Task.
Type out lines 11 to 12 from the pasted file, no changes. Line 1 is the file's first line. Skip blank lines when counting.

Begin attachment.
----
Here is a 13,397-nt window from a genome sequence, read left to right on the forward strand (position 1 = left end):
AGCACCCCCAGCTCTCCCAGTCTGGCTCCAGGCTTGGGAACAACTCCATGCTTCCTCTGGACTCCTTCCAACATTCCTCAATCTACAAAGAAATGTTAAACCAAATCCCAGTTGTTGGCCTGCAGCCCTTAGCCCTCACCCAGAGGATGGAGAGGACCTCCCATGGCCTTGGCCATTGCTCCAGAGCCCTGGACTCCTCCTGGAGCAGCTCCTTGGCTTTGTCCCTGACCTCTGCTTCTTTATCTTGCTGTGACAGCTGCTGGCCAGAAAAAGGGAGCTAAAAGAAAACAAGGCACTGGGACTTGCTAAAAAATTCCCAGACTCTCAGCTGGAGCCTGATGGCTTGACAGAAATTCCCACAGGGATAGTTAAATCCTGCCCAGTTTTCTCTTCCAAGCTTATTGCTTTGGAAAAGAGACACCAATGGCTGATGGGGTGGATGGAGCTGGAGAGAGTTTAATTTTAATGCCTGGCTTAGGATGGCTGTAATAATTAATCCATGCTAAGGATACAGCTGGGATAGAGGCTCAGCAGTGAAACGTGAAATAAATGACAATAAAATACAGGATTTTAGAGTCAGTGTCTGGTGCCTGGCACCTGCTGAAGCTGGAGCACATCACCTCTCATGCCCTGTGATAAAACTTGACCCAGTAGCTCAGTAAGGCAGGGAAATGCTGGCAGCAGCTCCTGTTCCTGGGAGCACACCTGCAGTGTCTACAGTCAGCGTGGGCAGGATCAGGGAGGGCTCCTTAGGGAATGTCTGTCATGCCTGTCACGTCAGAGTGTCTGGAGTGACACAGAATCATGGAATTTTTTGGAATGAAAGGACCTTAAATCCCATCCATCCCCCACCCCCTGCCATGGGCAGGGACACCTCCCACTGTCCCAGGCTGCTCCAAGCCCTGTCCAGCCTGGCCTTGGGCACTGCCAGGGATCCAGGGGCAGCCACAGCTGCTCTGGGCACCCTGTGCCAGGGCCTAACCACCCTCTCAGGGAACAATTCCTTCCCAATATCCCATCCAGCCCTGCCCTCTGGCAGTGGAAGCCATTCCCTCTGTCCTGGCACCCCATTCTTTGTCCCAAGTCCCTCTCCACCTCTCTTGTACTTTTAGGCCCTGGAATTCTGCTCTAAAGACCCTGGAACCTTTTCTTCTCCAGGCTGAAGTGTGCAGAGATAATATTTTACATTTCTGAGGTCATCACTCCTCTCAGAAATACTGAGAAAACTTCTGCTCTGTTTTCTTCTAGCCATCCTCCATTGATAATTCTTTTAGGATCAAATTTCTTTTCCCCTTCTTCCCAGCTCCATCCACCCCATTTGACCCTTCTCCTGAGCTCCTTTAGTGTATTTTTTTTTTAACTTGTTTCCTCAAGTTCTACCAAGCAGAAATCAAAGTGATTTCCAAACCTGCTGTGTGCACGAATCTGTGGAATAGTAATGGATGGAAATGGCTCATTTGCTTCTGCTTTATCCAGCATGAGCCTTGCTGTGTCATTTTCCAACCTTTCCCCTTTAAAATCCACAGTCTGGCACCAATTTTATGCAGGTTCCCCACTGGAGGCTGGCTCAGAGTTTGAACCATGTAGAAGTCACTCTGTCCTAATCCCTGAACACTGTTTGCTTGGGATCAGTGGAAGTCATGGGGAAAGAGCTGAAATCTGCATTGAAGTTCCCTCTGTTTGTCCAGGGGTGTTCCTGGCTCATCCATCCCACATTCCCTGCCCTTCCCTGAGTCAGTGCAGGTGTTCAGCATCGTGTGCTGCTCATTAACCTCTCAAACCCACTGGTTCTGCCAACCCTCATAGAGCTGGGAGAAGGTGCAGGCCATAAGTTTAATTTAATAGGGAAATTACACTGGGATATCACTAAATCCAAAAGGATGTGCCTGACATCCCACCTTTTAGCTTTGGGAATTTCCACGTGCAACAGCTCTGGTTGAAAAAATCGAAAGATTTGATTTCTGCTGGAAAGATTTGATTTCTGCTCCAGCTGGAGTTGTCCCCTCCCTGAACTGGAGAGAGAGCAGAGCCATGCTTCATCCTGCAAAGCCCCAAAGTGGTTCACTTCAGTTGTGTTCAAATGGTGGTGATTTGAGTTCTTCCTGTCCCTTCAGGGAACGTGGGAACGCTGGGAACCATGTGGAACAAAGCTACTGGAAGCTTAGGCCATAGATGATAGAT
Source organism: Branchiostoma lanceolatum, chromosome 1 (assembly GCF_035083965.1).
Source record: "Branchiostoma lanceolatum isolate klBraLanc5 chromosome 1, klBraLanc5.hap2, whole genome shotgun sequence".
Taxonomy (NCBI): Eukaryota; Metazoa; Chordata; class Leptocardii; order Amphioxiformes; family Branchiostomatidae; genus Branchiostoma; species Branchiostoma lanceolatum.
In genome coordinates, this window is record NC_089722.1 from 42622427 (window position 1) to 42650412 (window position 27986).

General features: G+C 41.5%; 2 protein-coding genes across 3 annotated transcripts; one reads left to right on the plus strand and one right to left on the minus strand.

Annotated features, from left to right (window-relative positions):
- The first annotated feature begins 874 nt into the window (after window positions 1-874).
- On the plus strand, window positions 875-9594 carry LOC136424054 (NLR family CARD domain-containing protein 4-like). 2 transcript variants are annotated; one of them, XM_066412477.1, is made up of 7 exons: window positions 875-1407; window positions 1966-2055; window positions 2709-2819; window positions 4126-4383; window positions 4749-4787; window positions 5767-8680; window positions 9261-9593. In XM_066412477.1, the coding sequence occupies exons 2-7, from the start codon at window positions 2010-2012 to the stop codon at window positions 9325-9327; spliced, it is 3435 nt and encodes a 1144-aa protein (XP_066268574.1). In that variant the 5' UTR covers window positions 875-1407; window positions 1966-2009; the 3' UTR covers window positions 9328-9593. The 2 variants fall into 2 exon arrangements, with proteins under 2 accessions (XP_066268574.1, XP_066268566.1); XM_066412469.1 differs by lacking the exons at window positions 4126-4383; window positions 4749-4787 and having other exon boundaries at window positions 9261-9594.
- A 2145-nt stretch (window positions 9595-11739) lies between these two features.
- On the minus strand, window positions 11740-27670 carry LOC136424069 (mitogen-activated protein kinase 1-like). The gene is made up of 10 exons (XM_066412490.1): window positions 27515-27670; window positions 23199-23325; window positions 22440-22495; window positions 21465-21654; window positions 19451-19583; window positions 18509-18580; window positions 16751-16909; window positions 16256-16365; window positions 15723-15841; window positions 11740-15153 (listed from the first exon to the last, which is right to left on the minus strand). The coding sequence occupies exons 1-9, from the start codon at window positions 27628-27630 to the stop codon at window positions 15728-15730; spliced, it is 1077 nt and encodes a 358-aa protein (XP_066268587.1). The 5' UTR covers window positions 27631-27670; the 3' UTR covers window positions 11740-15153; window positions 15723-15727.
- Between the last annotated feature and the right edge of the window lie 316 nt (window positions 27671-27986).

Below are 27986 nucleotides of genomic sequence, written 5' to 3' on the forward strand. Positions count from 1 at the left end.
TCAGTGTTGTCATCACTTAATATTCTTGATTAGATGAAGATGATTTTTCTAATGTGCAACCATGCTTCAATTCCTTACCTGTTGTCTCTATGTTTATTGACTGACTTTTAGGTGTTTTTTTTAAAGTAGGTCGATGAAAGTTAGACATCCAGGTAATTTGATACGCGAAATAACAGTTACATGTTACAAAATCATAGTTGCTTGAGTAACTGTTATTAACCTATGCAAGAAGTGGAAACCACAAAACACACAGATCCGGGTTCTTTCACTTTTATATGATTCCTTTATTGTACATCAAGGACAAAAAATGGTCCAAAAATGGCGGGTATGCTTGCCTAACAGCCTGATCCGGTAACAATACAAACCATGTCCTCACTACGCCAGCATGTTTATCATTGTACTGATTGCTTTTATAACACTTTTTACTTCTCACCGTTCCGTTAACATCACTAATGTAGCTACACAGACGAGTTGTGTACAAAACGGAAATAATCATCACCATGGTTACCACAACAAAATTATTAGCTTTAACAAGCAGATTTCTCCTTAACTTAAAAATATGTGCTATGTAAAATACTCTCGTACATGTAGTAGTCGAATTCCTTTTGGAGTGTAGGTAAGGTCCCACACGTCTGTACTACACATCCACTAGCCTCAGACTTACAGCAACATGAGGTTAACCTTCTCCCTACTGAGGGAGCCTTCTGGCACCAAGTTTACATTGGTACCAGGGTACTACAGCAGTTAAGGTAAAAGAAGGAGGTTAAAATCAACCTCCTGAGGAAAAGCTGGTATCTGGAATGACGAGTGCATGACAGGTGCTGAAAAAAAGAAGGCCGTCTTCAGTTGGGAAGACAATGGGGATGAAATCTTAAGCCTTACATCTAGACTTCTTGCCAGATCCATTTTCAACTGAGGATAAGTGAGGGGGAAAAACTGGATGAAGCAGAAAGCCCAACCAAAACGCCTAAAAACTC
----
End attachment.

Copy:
- A 2145-nt stretch (window positions 9595-11739) lies between these two features.
- On the minus strand, window positions 11740-27670 carry LOC136424069 (mitogen-activated protein kinase 1-like). The gene is made up of 10 exons (XM_066412490.1): window positions 27515-27670; window positions 23199-23325; window positions 22440-22495; window positions 21465-21654; window positions 19451-19583; window positions 18509-18580; window positions 16751-16909; window positions 16256-16365; window positions 15723-15841; window positions 11740-15153 (listed from the first exon to the last, which is right to left on the minus strand). The coding sequence occupies exons 1-9, from the start codon at window positions 27628-27630 to the stop codon at window positions 15728-15730; spliced, it is 1077 nt and encodes a 358-aa protein (XP_066268587.1). The 5' UTR covers window positions 27631-27670; the 3' UTR covers window positions 11740-15153; window positions 15723-15727.